World War II ended with the dropping of atomic bombs on Japan. It was the ultimate display of madness in a war that pushed the limits of man’s inhumanity towards humankind. The dramatic demonstration of the destructive power of atomic energy did not result in a universal commitment to ban its use in future wars. On the contrary, both the United States and the Soviet Union, leaders of the two opposing Cold War alliances, assumed that World War III would be fought with nuclear weapons. President Eisenhower said that in war a nation will use whatever weapons are in its arsenal.
Rod Pyle’s new book, AMAZING STORIES OF THE SPACE AGE (New York: Prometheus Books, 2017) reveals that what was sold to the public as a “space race” by both superpowers, was in fact an arms race. Each side expended much energy and wealth attempting to gain the military advantage in outer space.
Since there were no international treaties regarding territorial claims in space during the 1950’s, leaders saw the race to the moon in similar terms to the 15th and 16th centuries voyages of discovery. The first to reach the moon could claim it, much as the European nations claimed portions of the newly discovered Western Hemisphere. It was not so much the prospect of valuable natural resources available on the moon that drove the race to the moon, as it was the military advantage of establishing bases on the moon from which to launch attacks on the Soviet Union or the United States, depending on which side you were on.
Rod Pyle has mined a wealth of declassified government documents regarding such government projects as “Project Orion,” a spacecraft that would be propelled by a series of atomic explosions, or “LUNEX,” the construction of an underground Air Force base on the moon. One plan called for an orbiting mirror, dubbed a “sun gun,” that would concentrate the sun’s rays in a kind of death ray that could incinerate whole cities.
Both Soviet and American military leaders foresaw the militarization of the moon. Red Army lunar marines and US “space army” units would have bases on the moon from which they would launch attacks against the enemy. Lunar battles would be fought by soldiers armed with nuclear bazookas and, in the case of the US space army, the M-29 Davy Crockett Tactical Nuclear Recoilless Gun that would fire a nuclear warhead with “the equivalent punch of 10-20 tons of TNT.”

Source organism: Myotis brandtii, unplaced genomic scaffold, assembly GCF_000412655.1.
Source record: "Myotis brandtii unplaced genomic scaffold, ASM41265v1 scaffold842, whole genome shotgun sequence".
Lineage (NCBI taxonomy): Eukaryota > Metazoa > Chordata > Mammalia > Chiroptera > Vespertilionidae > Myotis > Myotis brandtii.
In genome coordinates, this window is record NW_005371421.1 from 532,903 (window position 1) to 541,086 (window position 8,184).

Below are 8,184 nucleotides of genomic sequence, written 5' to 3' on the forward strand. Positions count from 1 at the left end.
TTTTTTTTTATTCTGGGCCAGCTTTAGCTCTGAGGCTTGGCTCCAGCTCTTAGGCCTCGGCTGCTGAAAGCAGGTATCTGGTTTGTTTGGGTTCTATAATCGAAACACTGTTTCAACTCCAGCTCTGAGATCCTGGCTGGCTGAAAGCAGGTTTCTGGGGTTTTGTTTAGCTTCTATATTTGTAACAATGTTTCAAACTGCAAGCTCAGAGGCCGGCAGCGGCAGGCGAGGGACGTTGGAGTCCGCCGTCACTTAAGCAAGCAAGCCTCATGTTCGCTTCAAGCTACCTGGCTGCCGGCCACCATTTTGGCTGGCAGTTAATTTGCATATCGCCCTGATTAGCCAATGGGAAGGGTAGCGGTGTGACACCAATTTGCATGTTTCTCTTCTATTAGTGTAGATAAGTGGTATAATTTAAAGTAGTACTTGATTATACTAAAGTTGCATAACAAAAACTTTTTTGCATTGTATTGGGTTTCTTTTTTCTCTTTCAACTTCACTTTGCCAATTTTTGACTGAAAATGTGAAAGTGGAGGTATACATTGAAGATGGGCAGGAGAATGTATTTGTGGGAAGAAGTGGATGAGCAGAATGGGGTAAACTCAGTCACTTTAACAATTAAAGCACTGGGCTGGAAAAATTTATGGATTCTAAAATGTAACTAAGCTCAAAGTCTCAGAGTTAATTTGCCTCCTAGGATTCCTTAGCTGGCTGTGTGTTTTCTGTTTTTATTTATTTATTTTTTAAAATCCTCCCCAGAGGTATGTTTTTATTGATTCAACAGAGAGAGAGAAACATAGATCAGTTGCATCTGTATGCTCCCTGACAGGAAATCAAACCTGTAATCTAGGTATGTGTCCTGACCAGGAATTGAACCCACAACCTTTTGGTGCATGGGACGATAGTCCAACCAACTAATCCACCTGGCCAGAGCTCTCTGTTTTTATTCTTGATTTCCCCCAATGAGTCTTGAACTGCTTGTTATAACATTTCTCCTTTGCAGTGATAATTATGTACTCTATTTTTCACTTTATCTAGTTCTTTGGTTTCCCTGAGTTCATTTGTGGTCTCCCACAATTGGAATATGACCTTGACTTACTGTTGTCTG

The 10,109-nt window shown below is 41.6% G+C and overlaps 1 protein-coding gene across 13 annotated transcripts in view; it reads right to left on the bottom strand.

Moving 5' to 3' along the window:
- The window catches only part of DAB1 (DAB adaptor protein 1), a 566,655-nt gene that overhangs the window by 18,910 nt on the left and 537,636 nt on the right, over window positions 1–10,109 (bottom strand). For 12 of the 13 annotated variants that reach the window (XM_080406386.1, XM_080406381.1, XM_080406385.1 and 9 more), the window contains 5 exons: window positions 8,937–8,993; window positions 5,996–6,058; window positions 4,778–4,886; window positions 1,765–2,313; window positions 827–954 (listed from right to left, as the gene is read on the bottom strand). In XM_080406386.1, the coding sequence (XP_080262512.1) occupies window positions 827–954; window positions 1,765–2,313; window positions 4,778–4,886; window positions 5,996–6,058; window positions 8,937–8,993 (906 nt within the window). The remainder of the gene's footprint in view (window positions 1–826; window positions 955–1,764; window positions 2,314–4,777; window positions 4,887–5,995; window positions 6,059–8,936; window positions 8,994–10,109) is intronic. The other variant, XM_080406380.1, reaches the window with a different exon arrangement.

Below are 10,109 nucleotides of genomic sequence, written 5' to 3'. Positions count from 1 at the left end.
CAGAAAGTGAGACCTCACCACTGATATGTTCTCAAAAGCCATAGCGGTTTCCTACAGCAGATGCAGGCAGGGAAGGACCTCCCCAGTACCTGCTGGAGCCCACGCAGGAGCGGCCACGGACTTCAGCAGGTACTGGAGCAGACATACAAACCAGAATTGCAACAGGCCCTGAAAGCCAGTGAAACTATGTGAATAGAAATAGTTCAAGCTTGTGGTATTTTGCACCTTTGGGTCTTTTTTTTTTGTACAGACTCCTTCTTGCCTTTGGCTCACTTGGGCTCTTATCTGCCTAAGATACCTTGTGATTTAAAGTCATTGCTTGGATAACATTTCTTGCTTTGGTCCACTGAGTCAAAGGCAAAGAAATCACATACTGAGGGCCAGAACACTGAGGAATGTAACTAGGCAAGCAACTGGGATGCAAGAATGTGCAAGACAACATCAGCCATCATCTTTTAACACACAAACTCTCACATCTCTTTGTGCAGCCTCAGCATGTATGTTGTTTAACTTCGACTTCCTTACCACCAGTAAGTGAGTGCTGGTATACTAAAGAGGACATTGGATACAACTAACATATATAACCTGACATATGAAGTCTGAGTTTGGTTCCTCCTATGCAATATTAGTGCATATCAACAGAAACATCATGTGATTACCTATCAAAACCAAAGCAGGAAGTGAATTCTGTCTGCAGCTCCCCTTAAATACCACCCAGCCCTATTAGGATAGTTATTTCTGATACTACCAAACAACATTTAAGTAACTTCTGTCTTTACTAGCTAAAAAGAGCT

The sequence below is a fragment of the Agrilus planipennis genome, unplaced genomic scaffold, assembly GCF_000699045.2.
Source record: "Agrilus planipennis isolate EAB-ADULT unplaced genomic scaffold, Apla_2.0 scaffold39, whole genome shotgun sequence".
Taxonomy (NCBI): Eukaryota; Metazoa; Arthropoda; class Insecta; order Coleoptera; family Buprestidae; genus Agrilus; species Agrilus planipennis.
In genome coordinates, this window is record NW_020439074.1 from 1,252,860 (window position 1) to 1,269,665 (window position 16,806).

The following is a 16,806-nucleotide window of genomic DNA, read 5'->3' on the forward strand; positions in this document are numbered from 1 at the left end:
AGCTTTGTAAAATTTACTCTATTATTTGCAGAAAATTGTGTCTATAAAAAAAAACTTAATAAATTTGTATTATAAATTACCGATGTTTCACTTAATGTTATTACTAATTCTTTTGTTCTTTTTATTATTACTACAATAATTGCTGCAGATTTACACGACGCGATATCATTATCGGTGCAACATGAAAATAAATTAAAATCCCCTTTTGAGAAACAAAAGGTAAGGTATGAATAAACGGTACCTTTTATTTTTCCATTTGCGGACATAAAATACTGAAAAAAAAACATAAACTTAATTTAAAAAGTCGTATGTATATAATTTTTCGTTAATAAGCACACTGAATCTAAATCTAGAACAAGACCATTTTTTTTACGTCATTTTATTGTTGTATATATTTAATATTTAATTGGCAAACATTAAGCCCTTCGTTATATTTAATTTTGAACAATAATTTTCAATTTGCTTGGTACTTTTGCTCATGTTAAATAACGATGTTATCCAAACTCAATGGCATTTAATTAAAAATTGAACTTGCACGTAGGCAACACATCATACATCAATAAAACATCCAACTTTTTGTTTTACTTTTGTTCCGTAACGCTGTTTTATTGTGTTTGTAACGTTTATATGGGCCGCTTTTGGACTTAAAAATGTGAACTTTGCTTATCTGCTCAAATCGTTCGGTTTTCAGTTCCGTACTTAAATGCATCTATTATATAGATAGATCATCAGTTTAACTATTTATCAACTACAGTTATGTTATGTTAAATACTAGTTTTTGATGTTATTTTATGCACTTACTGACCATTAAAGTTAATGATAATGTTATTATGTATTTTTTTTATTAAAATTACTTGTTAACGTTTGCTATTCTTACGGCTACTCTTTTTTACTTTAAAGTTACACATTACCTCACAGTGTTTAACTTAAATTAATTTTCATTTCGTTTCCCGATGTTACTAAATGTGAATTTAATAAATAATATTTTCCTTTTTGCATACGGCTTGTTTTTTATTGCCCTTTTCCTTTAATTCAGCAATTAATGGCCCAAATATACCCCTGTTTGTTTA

Pyle includes drawings from the declassified documents that illustrate some of the science fiction like government funded projects. What kept the government from spending even more funds on these bizarre ideas than it did? Part of the answer is found in the Vietnam War and the War on Poverty that strained available resources and forced concentration on more realistic objectives, like putting a man on the moon.
I found the first part of AMAZING STORIES OF THE SPACE AGE very interesting. The latter part of the book, the part that chronicles the journey to the moon, the development of the space shuttle, etc., was not so interesting, at least not for me. On the whole, the book is a good read, especially for those who have an interest in the history of space exploration.
Until next time, be good to all God’s creation and always live under the mercy.
This is fascinating! When I was a kid, I watched every launch on TV. One of our neighbors arranged for us to receive a postcard from Cape Kennedy, which everyone still seemed to call Cape Canaveral (and now can correctly do so once again?), so we could have a souvenir of the launch with the associated postal stamp featuring a Cape Kennedy postmark. Wasn’t that a thoughtful gesture? I’m putting this book on my to-read list. The first 2017 book on there! Happy holidays to you and yours!
Thanks for responding. I grew up in the late forties and fifties. I remember how mysterious was everything about atomic energy and the race to space. They made really good science fiction movies during the fifties. We were living in a science fiction story.
Sorry that I didn’t get to tell you and Darlene goodbye. Hope you have a Merry Christmas in your new place
Hi Paul – fascinating review – clearly as a kid in the 50s I had no clue what was going on up in space – I do remember from Sputnik on to the first man on the moon being fascinated by everything.